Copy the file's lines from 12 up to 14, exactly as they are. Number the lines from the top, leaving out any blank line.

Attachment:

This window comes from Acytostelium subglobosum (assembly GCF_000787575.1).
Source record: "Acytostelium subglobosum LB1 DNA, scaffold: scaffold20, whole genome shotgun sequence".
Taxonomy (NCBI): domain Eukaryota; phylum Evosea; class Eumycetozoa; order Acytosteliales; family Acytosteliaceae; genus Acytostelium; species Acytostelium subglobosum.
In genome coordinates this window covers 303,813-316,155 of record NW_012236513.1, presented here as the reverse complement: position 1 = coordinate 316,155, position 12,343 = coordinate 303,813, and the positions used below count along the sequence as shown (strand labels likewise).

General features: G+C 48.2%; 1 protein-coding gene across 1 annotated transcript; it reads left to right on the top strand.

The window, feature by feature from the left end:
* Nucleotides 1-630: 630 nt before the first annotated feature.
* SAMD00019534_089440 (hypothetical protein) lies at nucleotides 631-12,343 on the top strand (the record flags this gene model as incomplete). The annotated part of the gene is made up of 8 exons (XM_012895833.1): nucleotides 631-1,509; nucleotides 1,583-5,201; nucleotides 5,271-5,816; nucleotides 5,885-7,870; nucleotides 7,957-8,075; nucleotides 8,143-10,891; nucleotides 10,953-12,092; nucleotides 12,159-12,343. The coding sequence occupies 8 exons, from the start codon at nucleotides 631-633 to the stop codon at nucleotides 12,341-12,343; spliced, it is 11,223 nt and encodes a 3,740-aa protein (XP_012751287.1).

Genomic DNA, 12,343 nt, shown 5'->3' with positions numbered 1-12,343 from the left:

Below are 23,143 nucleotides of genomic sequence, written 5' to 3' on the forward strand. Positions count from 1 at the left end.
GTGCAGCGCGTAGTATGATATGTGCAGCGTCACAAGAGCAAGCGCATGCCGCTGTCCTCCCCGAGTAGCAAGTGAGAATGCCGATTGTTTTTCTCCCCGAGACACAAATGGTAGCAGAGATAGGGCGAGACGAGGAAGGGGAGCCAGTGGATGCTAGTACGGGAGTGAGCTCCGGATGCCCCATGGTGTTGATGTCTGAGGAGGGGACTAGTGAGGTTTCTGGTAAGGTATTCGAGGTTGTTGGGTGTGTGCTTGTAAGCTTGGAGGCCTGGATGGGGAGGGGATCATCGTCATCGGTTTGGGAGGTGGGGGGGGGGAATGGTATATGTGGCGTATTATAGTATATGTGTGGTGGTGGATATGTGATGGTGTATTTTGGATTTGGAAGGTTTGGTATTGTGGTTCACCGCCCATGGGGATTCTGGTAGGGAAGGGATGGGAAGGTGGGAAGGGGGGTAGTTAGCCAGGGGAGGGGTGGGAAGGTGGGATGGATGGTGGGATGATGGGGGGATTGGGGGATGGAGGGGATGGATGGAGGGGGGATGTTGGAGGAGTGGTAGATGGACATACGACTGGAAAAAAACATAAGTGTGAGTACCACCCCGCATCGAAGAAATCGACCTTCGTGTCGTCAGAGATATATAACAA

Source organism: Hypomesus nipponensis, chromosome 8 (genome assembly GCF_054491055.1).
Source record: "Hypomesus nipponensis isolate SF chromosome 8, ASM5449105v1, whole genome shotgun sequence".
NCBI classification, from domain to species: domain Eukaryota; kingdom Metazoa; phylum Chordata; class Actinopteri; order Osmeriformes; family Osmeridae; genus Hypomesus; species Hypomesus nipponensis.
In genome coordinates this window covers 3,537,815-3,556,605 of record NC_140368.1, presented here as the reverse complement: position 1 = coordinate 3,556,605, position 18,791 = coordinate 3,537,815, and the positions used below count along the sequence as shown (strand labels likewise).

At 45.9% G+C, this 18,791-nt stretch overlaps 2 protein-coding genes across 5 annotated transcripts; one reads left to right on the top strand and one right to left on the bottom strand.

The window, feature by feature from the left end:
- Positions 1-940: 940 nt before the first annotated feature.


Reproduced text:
Source organism: Hypomesus nipponensis, chromosome 8 (genome assembly GCF_054491055.1).
Source record: "Hypomesus nipponensis isolate SF chromosome 8, ASM5449105v1, whole genome shotgun sequence".
NCBI classification, from domain to species: domain Eukaryota; kingdom Metazoa; phylum Chordata; class Actinopteri; order Osmeriformes; family Osmeridae; genus Hypomesus; species Hypomesus nipponensis.